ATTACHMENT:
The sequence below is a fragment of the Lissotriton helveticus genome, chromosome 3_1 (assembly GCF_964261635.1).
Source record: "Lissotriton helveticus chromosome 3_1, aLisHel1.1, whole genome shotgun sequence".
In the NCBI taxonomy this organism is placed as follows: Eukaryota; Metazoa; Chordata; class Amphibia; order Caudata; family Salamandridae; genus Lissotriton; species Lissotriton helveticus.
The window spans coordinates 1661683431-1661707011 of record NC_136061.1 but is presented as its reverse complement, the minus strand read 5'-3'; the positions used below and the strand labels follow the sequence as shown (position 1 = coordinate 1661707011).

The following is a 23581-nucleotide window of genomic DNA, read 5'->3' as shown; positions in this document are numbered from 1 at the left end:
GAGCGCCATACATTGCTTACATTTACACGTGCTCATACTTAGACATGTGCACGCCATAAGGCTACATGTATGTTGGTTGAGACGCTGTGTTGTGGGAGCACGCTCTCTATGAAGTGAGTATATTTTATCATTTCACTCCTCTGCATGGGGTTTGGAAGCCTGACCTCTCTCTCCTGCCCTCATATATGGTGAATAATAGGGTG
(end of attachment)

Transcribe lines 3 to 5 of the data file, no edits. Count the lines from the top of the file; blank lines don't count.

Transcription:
In the NCBI taxonomy this organism is placed as follows: Eukaryota; Metazoa; Chordata; class Amphibia; order Caudata; family Salamandridae; genus Lissotriton; species Lissotriton helveticus.
The window spans coordinates 1661683431-1661707011 of record NC_136061.1 but is presented as its reverse complement, the minus strand read 5'-3'; the positions used below and the strand labels follow the sequence as shown (position 1 = coordinate 1661707011).

The following is a 23581-nucleotide window of genomic DNA, read 5'->3' as shown; positions in this document are numbered from 1 at the left end: